Best Homemade Chalk Paint Recipe

Happy first day of the Christmas season! I highly value the tradition of the Thanksgiving holiday and resent the degree to which the retail industry seems to ignore Thanksgiving in an effort to zoom from Halloween mania to Christmas decor. Therefore at our house nothing distinctively Christmas is donned until the Friday following our day of thanksgiving; with one exception. I don't have a sizeable enough fall wreath to hang by the front door, so I jumped the gun and used something evergreen. But it's there I drew the line. 

I hope your Thanksgiving day was blessed, and the meal delicious.

In my last post I promised I would share my best homemade chalk paint recipe and chat with you about my technique for painting mason jars and other glass. So let's get started~

Perhaps the most time-intensive exercise in any project is assembling needed supplies.

You will want to find a variety of Mason jars or glass bottles. You probably have a random assortment already, but in case you need to buy something, I found that Hobby Lobby had the most choices and the best prices. Often times the jars are on sale for 50% off.

I have tried three of the four chalk paint recipes written about by bloggers. The common ingredient is good quality paint. This really matters, and I can't stress it enough. After a lot of experimenting, I've decided my personal favorite is Valspar's best quality flat paint. However, brand doesn't matter. Work with whatever you prefer, but choose the highest quality the brand offers.

In order to make the paint chalky, you will need to choose one additive from this list of choices~

1. Baking Soda
2. Plaster of Paris
3. Sanded Grout
4. Calcium Carbonate

Calcium Carbonate is far and away the proven winner for me, though admittedly I have not tried sanded grout.

I ordered NOW Calcium Carbonate from our local health food store about 5 years ago. At that time a 12-ounce bottle cost about $9. Unless DIY stores have started carrying it, you will have to order it in advance. Therefore, this is not a project you can just decide to do without some prior planning unless you want to use one of the additives you happen to have.


1 Cup Flat Paint
1/2 Cup Calcium Carbonate
1-1/4 Cup of Water

To begin with, pour one cup of paint into a suitable small container. Next, sift the CC (I used a fine mesh strainer) into a small bowl. Add the water and mix very well. Then add the CC paste to the paint and mix thoroughly. If you have an old hand mixer or an electric paint mixer, I strongly recommend using. Don't worry. Chalk paint cleans off anything very easily with just water.

The next step is to take a sea sponge (I like to cut the sponge in half) and begin dabbing paint onto your glass jars. Below you can see my jars with one coat of paint.

Simply rotate the jar around until you've covered them completely with paint. Let them dry completely in a warm spot. This will only take about an hour.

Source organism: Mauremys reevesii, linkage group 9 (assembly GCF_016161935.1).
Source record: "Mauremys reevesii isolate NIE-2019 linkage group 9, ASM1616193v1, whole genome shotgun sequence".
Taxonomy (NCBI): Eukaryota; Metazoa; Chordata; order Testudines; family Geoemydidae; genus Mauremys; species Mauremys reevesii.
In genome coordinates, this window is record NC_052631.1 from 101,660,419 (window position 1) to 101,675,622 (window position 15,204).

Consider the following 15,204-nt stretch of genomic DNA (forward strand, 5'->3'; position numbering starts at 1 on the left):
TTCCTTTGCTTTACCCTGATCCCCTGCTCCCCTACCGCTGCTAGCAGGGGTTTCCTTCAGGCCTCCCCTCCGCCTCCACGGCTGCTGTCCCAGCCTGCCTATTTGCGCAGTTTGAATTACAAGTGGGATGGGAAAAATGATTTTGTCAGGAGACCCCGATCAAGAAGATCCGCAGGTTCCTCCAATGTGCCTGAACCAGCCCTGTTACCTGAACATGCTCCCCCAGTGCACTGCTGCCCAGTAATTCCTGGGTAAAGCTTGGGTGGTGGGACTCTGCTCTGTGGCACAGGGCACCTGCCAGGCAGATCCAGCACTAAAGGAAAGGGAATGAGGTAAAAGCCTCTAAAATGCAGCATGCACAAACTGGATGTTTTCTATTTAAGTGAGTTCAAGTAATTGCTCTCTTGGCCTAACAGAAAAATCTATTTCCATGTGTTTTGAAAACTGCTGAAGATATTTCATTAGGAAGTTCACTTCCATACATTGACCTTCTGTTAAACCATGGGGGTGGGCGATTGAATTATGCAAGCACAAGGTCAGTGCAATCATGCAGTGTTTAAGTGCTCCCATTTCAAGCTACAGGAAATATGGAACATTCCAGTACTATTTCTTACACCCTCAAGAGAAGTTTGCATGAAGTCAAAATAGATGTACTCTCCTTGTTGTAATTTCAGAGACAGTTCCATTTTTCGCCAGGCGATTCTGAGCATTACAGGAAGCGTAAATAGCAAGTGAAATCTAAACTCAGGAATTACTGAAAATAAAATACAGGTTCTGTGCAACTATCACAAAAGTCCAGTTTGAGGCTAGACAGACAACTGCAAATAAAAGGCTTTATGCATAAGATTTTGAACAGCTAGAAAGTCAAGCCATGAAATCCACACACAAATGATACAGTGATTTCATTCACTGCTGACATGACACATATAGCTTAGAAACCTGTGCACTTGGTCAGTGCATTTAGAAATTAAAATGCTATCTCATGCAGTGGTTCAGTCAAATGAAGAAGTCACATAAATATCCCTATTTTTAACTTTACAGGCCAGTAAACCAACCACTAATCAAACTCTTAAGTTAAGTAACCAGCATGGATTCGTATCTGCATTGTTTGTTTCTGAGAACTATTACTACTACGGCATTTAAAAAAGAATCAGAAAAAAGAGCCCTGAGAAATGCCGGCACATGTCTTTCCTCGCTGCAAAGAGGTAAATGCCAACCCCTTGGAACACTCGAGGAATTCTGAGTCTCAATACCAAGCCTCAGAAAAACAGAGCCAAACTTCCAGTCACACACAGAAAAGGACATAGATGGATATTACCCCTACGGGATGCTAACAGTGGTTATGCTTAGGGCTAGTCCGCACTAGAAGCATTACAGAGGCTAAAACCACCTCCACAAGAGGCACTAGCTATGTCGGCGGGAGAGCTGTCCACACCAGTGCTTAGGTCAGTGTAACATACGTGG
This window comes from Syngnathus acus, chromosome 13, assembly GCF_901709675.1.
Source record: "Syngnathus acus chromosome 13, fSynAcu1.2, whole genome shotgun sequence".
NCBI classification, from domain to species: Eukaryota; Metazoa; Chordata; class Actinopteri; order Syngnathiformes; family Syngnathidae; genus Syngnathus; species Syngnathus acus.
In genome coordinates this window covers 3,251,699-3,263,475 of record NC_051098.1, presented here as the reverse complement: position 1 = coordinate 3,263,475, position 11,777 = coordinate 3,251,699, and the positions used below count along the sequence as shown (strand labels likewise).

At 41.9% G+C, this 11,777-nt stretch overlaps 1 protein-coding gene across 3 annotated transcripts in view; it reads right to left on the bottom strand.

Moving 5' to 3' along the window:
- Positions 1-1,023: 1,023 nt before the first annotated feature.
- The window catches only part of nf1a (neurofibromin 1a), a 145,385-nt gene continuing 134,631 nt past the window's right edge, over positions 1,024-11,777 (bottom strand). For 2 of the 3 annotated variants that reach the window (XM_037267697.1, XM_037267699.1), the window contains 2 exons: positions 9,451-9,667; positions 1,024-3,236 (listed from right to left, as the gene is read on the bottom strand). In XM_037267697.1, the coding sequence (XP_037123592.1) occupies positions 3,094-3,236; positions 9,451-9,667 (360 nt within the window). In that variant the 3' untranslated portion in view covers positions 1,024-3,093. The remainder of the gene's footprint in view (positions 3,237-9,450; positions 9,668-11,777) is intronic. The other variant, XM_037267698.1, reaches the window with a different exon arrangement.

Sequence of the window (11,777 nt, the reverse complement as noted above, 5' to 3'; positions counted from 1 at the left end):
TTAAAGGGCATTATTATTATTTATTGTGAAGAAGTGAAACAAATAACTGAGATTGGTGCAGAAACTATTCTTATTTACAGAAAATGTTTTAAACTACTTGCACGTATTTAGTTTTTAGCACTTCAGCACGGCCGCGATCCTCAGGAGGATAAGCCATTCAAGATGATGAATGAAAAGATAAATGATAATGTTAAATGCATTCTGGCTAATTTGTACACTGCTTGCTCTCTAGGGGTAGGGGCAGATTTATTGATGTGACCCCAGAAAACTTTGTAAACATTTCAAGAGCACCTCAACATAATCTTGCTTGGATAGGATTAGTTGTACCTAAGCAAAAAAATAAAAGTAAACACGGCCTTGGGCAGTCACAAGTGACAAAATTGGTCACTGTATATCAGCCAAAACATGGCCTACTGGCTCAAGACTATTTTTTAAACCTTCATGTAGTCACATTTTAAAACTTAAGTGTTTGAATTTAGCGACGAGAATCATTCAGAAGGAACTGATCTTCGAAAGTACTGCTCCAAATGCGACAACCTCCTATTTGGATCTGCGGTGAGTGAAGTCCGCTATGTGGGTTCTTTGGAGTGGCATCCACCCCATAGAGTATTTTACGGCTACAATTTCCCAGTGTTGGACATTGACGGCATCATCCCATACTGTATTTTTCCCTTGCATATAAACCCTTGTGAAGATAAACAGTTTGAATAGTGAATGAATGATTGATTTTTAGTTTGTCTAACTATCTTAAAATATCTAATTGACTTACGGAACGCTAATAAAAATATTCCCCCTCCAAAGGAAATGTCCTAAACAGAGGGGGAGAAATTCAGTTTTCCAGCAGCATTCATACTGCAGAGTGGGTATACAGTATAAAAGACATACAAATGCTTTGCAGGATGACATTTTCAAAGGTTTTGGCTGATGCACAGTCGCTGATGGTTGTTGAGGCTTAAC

Follow up the first coat with another coat and let that dry. After two coats I noticed that there were still some thin spots, so I just dabbed here and there to fill in.

A note of caution. I wash my sponge completely in warm water between coats of paint. However, you must make sure you squeeze all of the water completely out of the sponge before using it again. Squeeze with your hand and then wrap the sponge in a towel and squeeze again. I created a mini-disaster when I tried to spot-paint my jars with a sponge that was too wet! I actually pulled paint of the jars with the wet sponge which made a clumpy mess.

When your jars are completely dry and you are satisfied with the appearance, take an emery board or a piece of sandpaper and shabby them up a bit. You accomplish this by sanding the high points on the jar, such as the writing or the little fruit embellishments.

Aren't these cool? I think they are.

The next important step is to spay your completed jars with a fast-drying polyurethane. This is necessary to ensure that your paint is impermeable to water, oil, fingermarks, and the likes. Larry sprayed mine in the house by setting them in a cardboard box turned on edge. Currently, it is much too damp to spay anything outside.

Lastly, if you want to really add some wow factor to your jars, add a cute knob.

Hobby Lobby again to the rescue~ knobs at a deeply discounted price.

I painted a few other things in addition to these quart sized, wide mouth jars~

You need to just start playing around with the paint and your technique as I did. After a while, you will figure out what works for you. An example is that I like to use the flat part of the sponge. That's why I cut it in half. I did not have any luck with a brush. I felt like a brush on glass leaves marks, even with 3 or more coats. This project is a lot of trial and error, but the results are worth the time you invest. 

The jars make great gifts; empty or filled with something special. I'm giving one friend a white jar filled with spa cloths that I've knitted this year. 

Perfect for a bathroom.

Alternately, you could paint the jars beige or brown and fill them with a baking mix or cocoa perhaps. I actually think the possibilities are limitless. If you have good quality flat paint left over from redos and updates, try it! I have some lovely French blue paint that I intend to work with after Christmas.

I hope you've enjoyed my tutorial and will give the painted jar project a try. I encourage questions so feel free to be in touch.


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